In part 1, we explored Tibetan Mo; in part 2 of our series, we cited various sources and authors to illustrate how Tarot’s “universal” archetypal symbolism could also be used non-traditionally by Buddhists as a meditative, intuitive tool. For those who prefer to conceptualize visually, the Tarot “picture” deck fulfills a similar purpose to that of Mo (Tibetan divination), Bamboo divination sticks (in Mahayana temples), and I Ching.
Editors Note: This series is not meant to imply Tarot is a traditional Buddhist practice. Tarot, like many other non-conventional methods, can add value to practice for those who enjoy it — in the same way, for example, skateboarding can be a mindfulness practice, or bird-
watching can be the subject of analytical meditation. Buddhist practice arises from intention and focus, not from specific method. For example, mindfulness practice is not Buddhist practice — unless it is practiced with that intention.
Tarot as Spiritual Path?
BW: You’ve described “Tarot as a spiritual path.” In this context, do you mean as a self-guided tool for spiritual development? Could you elaborate on this concept?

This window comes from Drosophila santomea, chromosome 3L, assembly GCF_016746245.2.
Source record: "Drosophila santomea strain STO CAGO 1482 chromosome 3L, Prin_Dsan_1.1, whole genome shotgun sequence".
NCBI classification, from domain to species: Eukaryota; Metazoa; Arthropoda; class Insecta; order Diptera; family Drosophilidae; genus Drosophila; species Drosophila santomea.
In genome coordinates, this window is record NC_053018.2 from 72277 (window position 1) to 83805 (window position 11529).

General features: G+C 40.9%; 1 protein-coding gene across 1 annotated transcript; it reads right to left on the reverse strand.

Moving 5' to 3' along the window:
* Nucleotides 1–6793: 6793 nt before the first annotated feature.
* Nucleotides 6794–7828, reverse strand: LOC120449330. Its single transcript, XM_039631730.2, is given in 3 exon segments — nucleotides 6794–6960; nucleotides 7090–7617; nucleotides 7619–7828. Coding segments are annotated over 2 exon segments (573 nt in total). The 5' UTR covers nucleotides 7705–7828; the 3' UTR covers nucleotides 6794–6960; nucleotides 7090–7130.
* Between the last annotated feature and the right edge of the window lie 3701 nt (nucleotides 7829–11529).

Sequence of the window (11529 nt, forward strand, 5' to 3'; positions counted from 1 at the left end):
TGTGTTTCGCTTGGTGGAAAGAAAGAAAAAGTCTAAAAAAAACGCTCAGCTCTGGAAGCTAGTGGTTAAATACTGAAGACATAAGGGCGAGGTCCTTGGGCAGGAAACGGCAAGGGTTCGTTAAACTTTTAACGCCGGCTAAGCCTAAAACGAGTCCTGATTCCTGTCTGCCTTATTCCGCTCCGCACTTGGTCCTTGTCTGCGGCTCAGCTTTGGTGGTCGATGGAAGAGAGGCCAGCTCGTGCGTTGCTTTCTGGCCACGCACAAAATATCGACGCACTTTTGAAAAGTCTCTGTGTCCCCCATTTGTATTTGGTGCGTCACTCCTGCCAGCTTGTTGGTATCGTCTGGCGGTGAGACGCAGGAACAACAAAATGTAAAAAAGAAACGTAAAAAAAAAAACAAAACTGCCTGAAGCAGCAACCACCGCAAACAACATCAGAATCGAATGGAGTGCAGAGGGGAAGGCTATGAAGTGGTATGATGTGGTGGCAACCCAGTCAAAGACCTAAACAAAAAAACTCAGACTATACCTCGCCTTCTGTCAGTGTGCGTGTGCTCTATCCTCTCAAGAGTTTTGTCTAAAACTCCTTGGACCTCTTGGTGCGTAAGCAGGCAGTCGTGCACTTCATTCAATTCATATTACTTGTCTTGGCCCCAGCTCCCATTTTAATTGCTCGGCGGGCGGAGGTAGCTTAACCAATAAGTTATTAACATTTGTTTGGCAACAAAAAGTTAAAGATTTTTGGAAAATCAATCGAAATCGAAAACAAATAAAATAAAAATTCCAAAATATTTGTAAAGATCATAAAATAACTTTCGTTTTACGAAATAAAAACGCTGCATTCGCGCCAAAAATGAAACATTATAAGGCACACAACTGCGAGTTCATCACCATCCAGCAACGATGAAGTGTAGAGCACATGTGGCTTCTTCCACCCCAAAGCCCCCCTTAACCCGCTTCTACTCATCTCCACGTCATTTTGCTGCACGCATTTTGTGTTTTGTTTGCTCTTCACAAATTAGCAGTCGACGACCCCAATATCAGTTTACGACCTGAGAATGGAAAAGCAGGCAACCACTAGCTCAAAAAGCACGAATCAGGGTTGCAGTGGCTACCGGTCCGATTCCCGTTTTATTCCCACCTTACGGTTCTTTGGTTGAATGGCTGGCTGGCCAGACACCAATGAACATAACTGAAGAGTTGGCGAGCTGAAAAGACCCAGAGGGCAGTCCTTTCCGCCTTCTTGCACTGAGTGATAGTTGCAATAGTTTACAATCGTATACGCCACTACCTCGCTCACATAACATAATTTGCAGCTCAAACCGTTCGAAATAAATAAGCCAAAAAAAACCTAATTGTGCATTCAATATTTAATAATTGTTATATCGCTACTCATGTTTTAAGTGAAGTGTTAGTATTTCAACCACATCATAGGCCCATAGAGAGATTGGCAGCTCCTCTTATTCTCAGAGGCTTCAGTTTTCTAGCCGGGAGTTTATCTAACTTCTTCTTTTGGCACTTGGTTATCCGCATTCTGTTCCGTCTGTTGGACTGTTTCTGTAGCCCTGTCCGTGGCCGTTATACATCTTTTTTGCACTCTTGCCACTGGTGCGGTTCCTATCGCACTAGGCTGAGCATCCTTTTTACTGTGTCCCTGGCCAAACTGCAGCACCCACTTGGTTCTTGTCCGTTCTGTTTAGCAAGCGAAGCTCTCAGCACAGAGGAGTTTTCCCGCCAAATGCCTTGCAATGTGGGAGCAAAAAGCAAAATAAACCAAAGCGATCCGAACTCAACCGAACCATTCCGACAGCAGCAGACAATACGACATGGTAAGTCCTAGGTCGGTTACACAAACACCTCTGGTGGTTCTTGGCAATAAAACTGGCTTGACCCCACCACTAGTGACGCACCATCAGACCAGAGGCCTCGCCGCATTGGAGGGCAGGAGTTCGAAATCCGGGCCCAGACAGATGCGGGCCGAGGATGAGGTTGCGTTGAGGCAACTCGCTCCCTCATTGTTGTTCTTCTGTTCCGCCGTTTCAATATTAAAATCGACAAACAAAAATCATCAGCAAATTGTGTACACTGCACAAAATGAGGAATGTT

Robert Place: Yes, the name of the beginner’s Tarot course that I have been teaching at the New York Open Center since 1995 is called “The Tarot as a Spiritual Path.” This, however, is not the way most people think about the Tarot.
The popular view is that Tarot readers make predictions about the future, and I think this belief is responsible for some common fears connected with the deck. If the future is fated and a reader can reveal your fate, then you cannot do anything to change it. If a reader could do this, I do not see any value in it, and it is not actually what most Tarot readers do.